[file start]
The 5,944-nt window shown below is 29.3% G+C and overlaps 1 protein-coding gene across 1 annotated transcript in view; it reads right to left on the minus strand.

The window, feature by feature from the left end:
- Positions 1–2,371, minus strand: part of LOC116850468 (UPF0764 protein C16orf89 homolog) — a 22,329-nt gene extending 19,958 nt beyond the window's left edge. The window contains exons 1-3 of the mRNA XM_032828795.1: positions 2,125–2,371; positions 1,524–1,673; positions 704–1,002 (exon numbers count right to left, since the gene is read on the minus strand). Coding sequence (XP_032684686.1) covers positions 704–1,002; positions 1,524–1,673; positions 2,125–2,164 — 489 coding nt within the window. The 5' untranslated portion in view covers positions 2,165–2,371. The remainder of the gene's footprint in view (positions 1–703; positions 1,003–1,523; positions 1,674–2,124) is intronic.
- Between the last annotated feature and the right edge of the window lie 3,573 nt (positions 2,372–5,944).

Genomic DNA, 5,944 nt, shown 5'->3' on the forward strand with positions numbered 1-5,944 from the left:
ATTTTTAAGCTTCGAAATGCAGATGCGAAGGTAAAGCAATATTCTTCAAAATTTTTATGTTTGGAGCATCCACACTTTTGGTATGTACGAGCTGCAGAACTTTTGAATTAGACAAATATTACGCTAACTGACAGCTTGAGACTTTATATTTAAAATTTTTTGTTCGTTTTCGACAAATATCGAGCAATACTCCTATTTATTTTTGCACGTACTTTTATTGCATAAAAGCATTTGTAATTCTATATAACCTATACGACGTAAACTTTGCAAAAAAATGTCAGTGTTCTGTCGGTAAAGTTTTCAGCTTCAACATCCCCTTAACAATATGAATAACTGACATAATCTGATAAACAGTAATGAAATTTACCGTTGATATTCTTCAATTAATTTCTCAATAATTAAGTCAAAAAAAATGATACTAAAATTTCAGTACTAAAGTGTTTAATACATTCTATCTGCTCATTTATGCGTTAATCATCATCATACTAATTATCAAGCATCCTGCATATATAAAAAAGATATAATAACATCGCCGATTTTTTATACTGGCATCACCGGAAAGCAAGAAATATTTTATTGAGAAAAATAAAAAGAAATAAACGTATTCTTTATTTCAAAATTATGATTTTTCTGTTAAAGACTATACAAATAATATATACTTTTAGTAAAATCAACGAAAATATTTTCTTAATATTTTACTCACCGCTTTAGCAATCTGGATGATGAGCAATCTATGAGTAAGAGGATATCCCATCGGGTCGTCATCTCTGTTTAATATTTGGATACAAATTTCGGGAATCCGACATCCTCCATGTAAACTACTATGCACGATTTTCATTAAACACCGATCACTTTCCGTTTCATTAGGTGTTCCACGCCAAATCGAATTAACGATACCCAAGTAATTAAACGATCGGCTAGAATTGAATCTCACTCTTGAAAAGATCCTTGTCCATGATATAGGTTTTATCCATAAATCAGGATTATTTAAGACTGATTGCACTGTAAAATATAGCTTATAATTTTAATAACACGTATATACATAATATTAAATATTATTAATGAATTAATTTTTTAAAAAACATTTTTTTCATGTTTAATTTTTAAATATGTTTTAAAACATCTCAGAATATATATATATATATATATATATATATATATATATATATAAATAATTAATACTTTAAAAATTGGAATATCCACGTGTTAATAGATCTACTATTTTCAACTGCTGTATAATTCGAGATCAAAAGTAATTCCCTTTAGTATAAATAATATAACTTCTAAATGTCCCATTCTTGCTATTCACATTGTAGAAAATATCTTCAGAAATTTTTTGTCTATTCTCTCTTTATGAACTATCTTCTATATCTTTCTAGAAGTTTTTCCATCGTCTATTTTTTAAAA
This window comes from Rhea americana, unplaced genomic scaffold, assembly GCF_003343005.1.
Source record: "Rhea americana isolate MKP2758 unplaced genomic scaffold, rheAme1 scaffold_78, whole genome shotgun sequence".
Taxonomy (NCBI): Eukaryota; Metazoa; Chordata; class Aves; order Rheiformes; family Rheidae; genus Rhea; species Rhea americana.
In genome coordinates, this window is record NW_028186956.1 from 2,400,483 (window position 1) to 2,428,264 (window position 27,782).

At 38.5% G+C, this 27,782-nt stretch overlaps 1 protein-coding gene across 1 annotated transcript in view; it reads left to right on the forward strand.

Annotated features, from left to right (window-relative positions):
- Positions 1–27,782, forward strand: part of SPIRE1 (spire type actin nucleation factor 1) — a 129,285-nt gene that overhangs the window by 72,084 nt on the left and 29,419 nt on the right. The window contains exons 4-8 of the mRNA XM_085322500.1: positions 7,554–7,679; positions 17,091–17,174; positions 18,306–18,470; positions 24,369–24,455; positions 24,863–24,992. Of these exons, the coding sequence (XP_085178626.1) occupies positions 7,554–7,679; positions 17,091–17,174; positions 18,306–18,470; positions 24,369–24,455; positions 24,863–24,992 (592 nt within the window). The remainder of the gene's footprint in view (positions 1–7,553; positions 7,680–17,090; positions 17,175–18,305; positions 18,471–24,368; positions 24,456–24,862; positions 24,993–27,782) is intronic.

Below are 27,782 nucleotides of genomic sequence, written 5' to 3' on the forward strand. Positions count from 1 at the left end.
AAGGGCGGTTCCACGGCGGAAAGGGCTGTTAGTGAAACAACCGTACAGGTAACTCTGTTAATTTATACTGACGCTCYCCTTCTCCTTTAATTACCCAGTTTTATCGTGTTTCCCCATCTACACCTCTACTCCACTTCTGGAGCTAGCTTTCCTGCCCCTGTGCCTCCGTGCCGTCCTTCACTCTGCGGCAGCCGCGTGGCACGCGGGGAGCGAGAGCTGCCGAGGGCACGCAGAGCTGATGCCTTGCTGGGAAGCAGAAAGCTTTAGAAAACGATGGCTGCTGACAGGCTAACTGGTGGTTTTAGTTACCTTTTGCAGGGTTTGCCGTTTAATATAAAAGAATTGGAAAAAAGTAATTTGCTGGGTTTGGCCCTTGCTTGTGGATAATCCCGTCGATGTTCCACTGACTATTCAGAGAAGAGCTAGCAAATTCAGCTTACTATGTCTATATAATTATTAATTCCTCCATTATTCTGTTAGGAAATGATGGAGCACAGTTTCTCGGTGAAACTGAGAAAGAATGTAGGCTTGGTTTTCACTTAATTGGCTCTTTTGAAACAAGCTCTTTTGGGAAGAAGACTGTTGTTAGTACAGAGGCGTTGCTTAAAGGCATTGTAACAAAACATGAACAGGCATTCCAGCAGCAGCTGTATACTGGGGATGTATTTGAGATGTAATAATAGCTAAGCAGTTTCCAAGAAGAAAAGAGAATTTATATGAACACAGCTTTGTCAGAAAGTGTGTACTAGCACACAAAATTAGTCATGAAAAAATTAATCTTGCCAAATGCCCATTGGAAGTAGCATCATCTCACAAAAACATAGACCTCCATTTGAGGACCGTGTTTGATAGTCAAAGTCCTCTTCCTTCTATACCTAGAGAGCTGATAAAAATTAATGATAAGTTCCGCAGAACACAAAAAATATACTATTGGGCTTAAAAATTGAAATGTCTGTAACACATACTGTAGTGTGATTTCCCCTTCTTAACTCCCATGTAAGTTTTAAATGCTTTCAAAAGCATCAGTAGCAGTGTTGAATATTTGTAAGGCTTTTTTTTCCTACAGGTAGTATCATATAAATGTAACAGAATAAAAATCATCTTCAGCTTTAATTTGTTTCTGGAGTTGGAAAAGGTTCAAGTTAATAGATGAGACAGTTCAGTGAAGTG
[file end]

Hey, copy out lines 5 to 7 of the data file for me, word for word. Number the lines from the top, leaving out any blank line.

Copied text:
Genomic DNA, 5,944 nt, shown 5'->3' on the forward strand with positions numbered 1-5,944 from the left:
ATTTTTAAGCTTCGAAATGCAGATGCGAAGGTAAAGCAATATTCTTCAAAATTTTTATGTTTGGAGCATCCACACTTTTGGTATGTACGAGCTGCAGAACTTTTGAATTAGACAAATATTACGCTAACTGACAGCTTGAGACTTTATATTTAAAATTTTTTGTTCGTTTTCGACAAATATCGAGCAATACTCCTATTTATTTTTGCACGTACTTTTATTGCATAAAAGCATTTGTAATTCTATATAACCTATACGACGTAAACTTTGCAAAAAAATGTCAGTGTTCTGTCGGTAAAGTTTTCAGCTTCAACATCCCCTTAACAATATGAATAACTGACATAATCTGATAAACAGTAATGAAATTTACCGTTGATATTCTTCAATTAATTTCTCAATAATTAAGTCAAAAAAAATGATACTAAAATTTCAGTACTAAAGTGTTTAATACATTCTATCTGCTCATTTATGCGTTAATCATCATCATACTAATTATCAAGCATCCTGCATATATAAAAAAGATATAATAACATCGCCGATTTTTTATACTGGCATCACCGGAAAGCAAGAAATATTTTATTGAGAAAAATAAAAAGAAATAAACGTATTCTTTATTTCAAAATTATGATTTTTCTGTTAAAGACTATACAAATAATATATACTTTTAGTAAAATCAACGAAAATATTTTCTTAATATTTTACTCACCGCTTTAGCAATCTGGATGATGAGCAATCTATGAGTAAGAGGATATCCCATCGGGTCGTCATCTCTGTTTAATATTTGGATACAAATTTCGGGAATCCGACATCCTCCATGTAAACTACTATGCACGATTTTCATTAAACACCGATCACTTTCCGTTTCATTAGGTGTTCCACGCCAAATCGAATTAACGATACCCAAGTAATTAAACGATCGGCTAGAATTGAATCTCACTCTTGAAAAGATCCTTGTCCATGATATAGGTTTTATCCATAAATCAGGATTATTTAAGACTGATTGCACTGTAAAATATAGCTTATAATTTTAATAACACGTATATACATAATATTAAATATTATTAATGAATTAATTTTTTAAAAAACATTTTTTTCATGTTTAATTTTTAAATATGTTTTAAAACATCTCAGAATATATATATATATATATATATATATATATATATATATATAAATAATTAATACTTTAAAAATTGGAATATCCACGTGTTAATAGATCTACTATTTTCAACTGCTGTATAATTCGAGATCAAAAGTAATTCCCTTTAGTATAAATAATATAACTTCTAAATGTCCCATTCTTGCTATTCACATTGTAGAAAATATCTTCAGAAATTTTTTGTCTATTCTCTCTTTATGAACTATCTTCTATATCTTTCTAGAAGTTTTTCCATCGTCTATTTTTTAAAA
This window comes from Rhea americana, unplaced genomic scaffold, assembly GCF_003343005.1.